Player A: 202 innings, 5.52 K/9, 1.51 BB/9, 1.43 HR/9, 4.49 FIP, 0.8 WAR
Player B: 153 innings, 6.18 K/9, 2.76 BB/9, 1.00 HR/9, 4.24 FIP, 0.7 WAR
Player A, of course, is Bronson Arroyo in 2013, who the Diamondbacks gave two years and $23.5 million to on Friday. Player B is Paul Maholm, who received $22 million less than Arroyo from the Los Angeles Dodgers yesterday, signing a one-year, $1.5 million deal with $5 million worth of incentives.
From the comparison above, you can see that Maholm pitched 49 fewer innings than Arroyo, but put up roughly the same WAR, and was slightly better in both strikeout and home run rate, with Arroyo getting the edge in walk rate. Also, Arroyo is nearly 37, while Maholm is 31.
So, given the above information, wouldn't you rather have Maholm? Or at least, shouldn't they be close in value? You'd think so. Amazingly, Maholm got the smallest guaranteed deal among any full-time starter this offseason, and it was $2.5 million less than a guy like Gavin Floyd, who pitched just 5 games last year. Even Bruce Chen, who is 36 and a year removed from a 5.07 ERA season, got a one-year, $3 million deal, with a $5.5 million option for 2015.
It's easy to assess that there is some unannounced injury or underlying issue here, but given only what we know, the dollar amount is quite ludicrous.
For example let's look at how Maholm stacks up with Jason Vargas, a fellow 31-year-old left-hander who received a sizable four-year, $32 million deal from the Royals in November. In 2013, Vargas put up a 6.54 K/9, 2.76 BB/9, 1.02 HR/9, 4.09 FIP, and 1.5 WAR in 150 innings. That line is essentially identical to Maholm's, and Maholm actually has the longer track record, with 8 consecutive 160+ inning, 1+ WAR seasons before his slightly shortened 2013 campaign. Meanwhile, Vargas has pitched at least 100 innings over the past four years, and hasn't been considerably better WAR-wise in that span (7.2 to 6.1) to make up for the shorter track record.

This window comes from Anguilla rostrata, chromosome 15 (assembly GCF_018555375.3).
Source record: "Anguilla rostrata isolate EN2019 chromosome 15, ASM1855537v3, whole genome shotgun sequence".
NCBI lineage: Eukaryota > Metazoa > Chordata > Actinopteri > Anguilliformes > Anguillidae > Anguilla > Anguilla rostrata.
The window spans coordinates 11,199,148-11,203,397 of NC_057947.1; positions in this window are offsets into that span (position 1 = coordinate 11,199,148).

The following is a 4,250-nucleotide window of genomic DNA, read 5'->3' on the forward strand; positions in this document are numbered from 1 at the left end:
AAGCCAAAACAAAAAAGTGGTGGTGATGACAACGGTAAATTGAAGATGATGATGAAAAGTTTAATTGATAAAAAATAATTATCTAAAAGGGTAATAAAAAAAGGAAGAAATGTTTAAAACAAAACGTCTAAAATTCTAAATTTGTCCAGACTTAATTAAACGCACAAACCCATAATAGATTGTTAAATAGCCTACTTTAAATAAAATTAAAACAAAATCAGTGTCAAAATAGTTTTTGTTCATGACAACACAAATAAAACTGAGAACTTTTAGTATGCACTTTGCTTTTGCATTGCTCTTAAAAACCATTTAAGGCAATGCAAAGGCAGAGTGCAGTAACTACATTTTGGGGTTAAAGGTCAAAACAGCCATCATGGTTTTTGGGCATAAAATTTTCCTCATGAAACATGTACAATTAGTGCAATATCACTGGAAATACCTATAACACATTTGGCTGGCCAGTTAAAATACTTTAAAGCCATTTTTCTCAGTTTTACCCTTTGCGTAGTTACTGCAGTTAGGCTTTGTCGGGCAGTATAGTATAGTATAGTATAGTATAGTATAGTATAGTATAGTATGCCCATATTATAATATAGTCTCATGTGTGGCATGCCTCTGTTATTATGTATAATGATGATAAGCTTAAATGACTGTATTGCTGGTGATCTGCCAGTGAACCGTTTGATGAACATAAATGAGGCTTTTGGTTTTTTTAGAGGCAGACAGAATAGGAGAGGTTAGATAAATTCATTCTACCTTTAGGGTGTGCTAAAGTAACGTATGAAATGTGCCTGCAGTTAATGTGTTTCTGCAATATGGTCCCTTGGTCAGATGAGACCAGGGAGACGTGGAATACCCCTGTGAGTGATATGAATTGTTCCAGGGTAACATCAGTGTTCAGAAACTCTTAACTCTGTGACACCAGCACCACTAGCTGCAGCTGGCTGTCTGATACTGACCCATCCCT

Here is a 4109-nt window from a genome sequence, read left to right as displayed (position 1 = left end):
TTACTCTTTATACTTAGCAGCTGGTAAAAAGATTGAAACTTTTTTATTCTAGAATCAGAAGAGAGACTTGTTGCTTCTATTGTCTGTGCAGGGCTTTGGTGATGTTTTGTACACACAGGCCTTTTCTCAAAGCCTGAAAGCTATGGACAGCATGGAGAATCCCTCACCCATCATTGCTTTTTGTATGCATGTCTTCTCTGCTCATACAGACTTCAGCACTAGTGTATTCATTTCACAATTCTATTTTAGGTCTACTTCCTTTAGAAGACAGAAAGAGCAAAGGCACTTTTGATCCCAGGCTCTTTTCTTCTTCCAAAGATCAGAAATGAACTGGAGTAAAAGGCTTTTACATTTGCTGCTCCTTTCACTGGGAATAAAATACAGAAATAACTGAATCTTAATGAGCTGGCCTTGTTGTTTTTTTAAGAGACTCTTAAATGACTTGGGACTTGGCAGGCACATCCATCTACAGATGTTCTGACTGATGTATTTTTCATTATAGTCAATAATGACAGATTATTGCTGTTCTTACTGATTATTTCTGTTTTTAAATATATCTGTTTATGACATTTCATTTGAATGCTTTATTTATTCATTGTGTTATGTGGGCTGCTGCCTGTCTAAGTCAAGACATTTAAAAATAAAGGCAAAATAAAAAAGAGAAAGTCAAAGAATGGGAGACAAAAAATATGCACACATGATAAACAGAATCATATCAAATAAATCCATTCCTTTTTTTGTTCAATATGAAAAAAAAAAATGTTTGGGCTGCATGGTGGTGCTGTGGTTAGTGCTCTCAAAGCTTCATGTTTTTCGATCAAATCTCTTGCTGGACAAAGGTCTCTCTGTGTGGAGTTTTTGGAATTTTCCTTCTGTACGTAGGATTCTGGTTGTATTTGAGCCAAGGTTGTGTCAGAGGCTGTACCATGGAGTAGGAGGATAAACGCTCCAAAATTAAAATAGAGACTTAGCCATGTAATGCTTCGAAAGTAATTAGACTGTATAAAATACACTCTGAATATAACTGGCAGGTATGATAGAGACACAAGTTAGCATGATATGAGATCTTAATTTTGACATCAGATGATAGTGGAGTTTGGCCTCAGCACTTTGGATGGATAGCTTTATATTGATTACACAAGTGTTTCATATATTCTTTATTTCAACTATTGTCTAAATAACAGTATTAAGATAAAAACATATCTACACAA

In fact, here is how their FIPs stack up over the past nine years:
As you can see, the difference between the two since 2010 is minute. You could very easily make the case that Maholm has been the better pitcher. Now, here's what it looks like when you add in Arroyo:
Once again, Maholm looks quite favorable to both Vargas and Arroyo. He's the only one who has been essentially around league average FIP-wise every year since 2006, and he's actually led the trio in FIP on four separate occasions, one more than Vargas and twice more than Arroyo.
Now, these three are all very similar pitchers. Each has an average fastball velocity between 87 and 88 MPH, strikes out around 5 or 6 batters per 9, walks between 2 and 3, allows roughly one home run, and posts a FIP in the low 4's. So, it is quite baffling that there is such a wide variety in their earnings.
Arroyo is in his late 30's, so his situation is particularly unique to Vargas and Maholm, as his market was limited to a two-year contract at best (most wanted him on a one-year deal). Still, Maholm probably should've gotten two years, and he is roughly the same pitcher as Arroyo. Vargas getting four years and over $30 million seems crazier by the day as we continue to see short-term, lesser dollar value contracts for pitchers of the same ilk.
Just going over what's available to the public, Maholm's deal is quite perplexing. Until we know anything further, the Dodgers may have gotten one of the best deals of the offseason.